Mark: So we got the CSS report on Friday. I started on Monday. That's exactly the way the timing went. I just said, "I don't know how long we're gonna evaluate this." I knew that it needed to happen by about now, but whether it'll be Monday or today . . . I knew it was pretty quick, two, maybe three-week process. I told all the staff. I said, "I want to meet every one of you. You're all important to me. I just need you to recognize that I'm gonna have to be available to the president every second of every day. I don't know if that's gonna be a 15-minute-a-day, or if we're gonna go lock ourselves in some log cabin, and he'll helicopter rations in until we figure it out."
So I think that they all understood. At least they said that they did. I bet in my first two weeks, I bet I didn't spend three hours in my own office.
Jeff: Wow.
Mark: I just unearthed some boxes in my office last night, and all I did was pull files out and set them on the ground so I can get rid of the box. At least that'll inspire me to make some progress.
Jeff: Right. Exactly. [inaudible:00:11:00] itself.
Mark: Yeah, I've got a laptop that's plugged in. I try to come through and clean out my inbox as best I can at night or early in the morning. I haven't slept a lot. Some people want to run to a negative place with that, but the reality is I don't sleep well when I go to hotels because it's not my bed. So I sleep not in my bed. Then I've got all this stuff, whether it's related to this immediate situation or just general things I want to accomplish as the athletic director, questions that I know I need to ask.
It's just all running through my head at night. If I wake up, for any reason, at 3:00 in the morning, I'm done. I can't go back. Yeah, these four coaches and staff, they're getting emails and text messages at 3:00, 4:00, 5:00 in the morning. One day, I was just totally awake, and I thought, "Well, maybe if I . . . " In my mind, I just thought, "Well, if I just send these three our four emails to these people, so that I can clear my mind, maybe I can go back to sleep."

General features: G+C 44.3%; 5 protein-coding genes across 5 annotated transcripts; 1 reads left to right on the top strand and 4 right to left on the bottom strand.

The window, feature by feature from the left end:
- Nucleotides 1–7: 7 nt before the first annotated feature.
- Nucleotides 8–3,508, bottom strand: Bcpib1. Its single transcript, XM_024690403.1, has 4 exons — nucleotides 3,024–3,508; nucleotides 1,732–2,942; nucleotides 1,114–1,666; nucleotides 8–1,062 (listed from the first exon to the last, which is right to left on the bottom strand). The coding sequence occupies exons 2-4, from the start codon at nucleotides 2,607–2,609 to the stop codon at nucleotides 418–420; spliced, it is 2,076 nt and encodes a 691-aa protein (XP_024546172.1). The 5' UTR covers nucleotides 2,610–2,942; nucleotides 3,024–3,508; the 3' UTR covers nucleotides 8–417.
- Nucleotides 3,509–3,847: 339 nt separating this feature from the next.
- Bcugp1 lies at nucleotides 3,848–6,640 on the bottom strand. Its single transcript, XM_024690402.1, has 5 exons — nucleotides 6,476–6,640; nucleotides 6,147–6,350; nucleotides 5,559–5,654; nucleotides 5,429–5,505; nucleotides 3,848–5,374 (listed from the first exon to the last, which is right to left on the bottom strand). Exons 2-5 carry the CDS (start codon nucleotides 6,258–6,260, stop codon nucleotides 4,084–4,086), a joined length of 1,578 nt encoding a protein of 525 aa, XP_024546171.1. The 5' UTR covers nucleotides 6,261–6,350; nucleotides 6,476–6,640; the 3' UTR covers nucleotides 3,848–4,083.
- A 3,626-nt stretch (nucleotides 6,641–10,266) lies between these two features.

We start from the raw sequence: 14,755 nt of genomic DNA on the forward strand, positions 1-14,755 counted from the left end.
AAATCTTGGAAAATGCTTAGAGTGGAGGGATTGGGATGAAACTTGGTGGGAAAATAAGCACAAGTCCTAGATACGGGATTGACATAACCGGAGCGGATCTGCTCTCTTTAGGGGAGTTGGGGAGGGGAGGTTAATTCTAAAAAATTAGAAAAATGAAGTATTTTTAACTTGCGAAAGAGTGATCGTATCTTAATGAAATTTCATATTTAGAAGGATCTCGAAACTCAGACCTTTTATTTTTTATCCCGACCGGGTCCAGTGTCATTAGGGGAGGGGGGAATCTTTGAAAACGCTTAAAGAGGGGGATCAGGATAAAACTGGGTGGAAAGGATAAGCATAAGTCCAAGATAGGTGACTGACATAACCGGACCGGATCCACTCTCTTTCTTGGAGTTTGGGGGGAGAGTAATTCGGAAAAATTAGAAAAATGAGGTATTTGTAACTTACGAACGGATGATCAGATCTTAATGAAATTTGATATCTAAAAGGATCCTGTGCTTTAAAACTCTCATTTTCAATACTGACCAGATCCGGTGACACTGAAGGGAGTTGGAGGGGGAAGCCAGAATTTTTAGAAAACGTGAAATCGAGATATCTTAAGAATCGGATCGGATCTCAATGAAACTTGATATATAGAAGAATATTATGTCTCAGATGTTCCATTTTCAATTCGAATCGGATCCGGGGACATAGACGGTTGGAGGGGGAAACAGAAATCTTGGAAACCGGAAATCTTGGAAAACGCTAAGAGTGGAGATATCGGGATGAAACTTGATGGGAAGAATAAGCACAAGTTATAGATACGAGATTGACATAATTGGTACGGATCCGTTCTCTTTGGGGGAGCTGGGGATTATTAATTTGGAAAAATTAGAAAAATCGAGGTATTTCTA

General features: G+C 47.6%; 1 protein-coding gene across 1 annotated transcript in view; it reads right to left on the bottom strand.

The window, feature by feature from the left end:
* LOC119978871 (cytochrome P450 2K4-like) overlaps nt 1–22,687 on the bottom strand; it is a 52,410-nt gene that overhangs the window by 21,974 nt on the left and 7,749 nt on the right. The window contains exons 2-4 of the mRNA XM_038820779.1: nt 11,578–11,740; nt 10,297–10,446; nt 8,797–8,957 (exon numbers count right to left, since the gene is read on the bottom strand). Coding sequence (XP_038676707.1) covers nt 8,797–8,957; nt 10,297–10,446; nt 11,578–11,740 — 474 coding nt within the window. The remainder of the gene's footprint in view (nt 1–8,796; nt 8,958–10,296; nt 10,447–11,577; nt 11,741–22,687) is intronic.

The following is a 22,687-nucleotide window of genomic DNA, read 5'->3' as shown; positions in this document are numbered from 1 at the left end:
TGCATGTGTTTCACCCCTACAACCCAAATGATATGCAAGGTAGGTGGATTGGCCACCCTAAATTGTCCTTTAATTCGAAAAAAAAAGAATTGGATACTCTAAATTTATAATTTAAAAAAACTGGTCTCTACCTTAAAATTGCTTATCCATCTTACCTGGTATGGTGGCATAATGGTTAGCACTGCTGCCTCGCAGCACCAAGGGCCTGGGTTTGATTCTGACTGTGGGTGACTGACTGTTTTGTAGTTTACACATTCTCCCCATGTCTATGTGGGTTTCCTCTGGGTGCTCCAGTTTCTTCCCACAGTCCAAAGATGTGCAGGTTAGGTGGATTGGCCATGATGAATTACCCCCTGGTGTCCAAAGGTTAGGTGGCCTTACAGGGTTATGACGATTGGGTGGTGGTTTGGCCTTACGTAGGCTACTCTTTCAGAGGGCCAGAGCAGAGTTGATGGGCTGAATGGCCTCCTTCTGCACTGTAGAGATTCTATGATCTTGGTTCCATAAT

So I did it, and it only made me more awake. Then about 15, not even 15 minutes . . . I was gonna say 15, 20 seconds probably go by, and one of the emails or maybe just a text went to our basketball coach, Jared Hess [SP]. He responded. He responded. I told him the next day, "You got a problem." I said, "It's bad enough that I sent you the note. It's worse that you responded."
Jeff: Yeah, that you're up to answer it.
Mark: Yeah. He just said, "Hey, I've learned I need to leave my phone on." I said, "Yeah, I guess that's true. You never know when you might get some unfortunate call [inaudible:00:12:49]."
Jeff: Exactly. Right.
Mark: I told him. I said, "Hey, man. Unless it's an emergency, you don't have to answer. I'm just trying to get that stuff out so I make sure I get that stuff out." He's funny.
Jeff: I thought you were gonna tell me he was so excited by that first-round victory in the NCAA tournament back in March. He's still living off that adrenaline.
Mark: Well, he probably is. That was huge, obviously, for the program.
Jeff: Oh, great win.
Mark: Huge for the city and the state, and it was just great.
Jeff: Great, great win. So if I could kind of just ask a little bit more specific question.
Mark: Yeah, fine.
Jeff: It's so interesting to me to think about, like we talked about two weeks in, this is where you are. In the interview process, it had to be something . . . As you're looking at, you've got a great job, a temple, and have worked in other large athletic departments. I assume it was something on your mind you asked about, "Hey. Where are we?" At that point, the decision had already been made.